By Robert Goldsborough
Even as the exchange-traded fund market continues to mature, industrials-sector ETF offerings remain remarkably scarce relative to other sectors. While we believe tactical investors would benefit from seeing ETF providers further slice and dice the sector--for instance, in our book, an ETF with pure exposure to firms that make machinery would be a great addition to the space, because it would give investors a fund more tightly tethered to the ups and downs of the global economy--there remain several attractive options out there right now for investors. We would caution that, for most investors, such niche funds are rarely an appropriate choice. An industrials-sector ETF would be most appropriate as a satellite portion of a diversified equity portfolio only for those investors with a high-conviction thesis related to the space.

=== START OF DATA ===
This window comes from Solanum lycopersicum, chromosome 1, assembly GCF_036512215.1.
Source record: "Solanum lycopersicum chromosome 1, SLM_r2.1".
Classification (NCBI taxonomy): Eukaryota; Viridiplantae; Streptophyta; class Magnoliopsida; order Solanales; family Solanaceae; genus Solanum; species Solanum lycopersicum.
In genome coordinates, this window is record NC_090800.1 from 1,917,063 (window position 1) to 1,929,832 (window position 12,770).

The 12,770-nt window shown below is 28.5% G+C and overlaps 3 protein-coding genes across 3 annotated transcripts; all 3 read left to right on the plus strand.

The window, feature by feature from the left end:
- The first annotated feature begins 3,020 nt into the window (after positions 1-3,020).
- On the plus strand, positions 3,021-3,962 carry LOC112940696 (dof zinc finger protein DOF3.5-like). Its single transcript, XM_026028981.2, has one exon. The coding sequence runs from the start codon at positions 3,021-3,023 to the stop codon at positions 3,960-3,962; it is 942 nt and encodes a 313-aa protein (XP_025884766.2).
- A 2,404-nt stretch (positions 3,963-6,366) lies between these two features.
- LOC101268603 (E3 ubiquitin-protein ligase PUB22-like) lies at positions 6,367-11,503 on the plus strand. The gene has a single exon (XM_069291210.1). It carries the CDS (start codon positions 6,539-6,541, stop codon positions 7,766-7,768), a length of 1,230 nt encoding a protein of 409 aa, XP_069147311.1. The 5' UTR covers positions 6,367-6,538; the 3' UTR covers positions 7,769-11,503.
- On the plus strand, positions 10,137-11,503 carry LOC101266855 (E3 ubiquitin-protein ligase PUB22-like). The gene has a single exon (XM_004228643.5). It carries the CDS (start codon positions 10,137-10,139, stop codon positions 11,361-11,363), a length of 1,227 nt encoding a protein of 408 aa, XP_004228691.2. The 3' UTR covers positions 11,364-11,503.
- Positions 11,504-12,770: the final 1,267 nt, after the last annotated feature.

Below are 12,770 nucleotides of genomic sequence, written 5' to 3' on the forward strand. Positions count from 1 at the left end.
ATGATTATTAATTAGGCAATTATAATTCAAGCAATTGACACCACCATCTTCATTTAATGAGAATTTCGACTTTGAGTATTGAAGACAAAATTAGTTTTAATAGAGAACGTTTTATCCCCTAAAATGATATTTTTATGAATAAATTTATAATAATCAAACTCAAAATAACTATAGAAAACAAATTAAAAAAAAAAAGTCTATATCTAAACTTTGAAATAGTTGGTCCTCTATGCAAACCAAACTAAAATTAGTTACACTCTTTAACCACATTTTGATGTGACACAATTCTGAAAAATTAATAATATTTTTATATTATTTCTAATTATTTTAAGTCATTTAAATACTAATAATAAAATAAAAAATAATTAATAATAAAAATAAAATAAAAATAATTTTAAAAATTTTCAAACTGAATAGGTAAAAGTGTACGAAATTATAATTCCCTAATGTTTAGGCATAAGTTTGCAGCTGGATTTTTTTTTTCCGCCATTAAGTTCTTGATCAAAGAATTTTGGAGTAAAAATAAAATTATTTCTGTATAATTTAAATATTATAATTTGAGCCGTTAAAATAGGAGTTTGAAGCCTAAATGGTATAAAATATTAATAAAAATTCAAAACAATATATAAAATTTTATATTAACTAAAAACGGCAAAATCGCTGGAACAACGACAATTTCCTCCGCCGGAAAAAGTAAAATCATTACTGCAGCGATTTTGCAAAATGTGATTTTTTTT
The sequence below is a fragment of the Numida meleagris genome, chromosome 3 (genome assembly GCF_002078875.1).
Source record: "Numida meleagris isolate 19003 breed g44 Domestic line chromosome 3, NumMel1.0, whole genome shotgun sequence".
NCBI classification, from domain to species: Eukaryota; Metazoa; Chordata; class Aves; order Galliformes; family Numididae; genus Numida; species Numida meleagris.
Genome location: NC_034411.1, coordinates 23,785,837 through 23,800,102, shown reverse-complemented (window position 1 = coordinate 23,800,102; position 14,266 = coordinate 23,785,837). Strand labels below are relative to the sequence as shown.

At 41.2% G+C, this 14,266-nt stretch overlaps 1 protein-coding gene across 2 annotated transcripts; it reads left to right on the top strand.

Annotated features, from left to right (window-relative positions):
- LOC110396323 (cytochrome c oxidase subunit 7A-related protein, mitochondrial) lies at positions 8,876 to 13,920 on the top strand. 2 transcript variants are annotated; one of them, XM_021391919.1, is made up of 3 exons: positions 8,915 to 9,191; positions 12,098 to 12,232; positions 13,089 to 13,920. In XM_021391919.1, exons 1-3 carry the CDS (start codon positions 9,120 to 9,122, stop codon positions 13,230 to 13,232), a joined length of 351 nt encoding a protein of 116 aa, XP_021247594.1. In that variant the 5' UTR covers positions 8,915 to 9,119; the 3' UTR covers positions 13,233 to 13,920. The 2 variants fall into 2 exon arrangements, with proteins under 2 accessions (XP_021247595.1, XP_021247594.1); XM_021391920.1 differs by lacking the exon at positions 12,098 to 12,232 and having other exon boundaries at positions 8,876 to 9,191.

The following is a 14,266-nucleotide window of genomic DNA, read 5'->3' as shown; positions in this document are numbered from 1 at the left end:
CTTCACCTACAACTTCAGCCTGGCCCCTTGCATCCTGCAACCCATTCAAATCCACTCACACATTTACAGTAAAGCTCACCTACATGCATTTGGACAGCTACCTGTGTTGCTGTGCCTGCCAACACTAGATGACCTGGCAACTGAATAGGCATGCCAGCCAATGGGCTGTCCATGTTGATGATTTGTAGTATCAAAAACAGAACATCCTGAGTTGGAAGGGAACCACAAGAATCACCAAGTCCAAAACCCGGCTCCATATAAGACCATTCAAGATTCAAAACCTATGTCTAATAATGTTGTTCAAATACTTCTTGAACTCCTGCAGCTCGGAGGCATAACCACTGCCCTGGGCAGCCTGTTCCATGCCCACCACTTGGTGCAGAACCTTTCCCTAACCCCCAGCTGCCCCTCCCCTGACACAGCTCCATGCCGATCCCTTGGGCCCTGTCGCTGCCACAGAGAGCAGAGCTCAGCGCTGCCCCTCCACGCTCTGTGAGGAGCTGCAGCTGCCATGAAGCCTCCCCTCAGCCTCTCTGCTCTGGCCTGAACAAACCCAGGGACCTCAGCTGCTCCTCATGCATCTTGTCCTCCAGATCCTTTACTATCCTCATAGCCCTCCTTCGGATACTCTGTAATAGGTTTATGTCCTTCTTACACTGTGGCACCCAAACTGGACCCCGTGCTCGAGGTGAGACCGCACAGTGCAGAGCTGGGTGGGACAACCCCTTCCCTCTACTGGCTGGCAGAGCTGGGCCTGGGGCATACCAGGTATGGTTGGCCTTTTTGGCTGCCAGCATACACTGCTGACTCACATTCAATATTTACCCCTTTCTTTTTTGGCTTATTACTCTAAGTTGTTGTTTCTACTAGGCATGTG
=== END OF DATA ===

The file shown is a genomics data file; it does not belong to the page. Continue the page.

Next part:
Investing in cyclical names at the right time can be very rewarding for investors, as cyclical stocks tend to outperform the broader market at certain times in the cycle. And sector ETFs can be a great way to play a recovery, because they allow investors to avoid single-stock risk and benefit from overall, industrywide trends. Recently posted economic data show promising signs of recovery that bode well for investors in the industrials sector: Manufacturing activity has steadily increased, companies have rebuilt inventories, and exports have grown. Obviously, it remains early in the economic recovery, and the risk of a double-dip recession cannot be discounted. At the same time, assuming that the recovery continues, industrials names may well be the place to be for the next 12 to 18 months. Certainly for the first half of 2010, the industrials sector enjoyed significant outperformance relative to the S&P 500.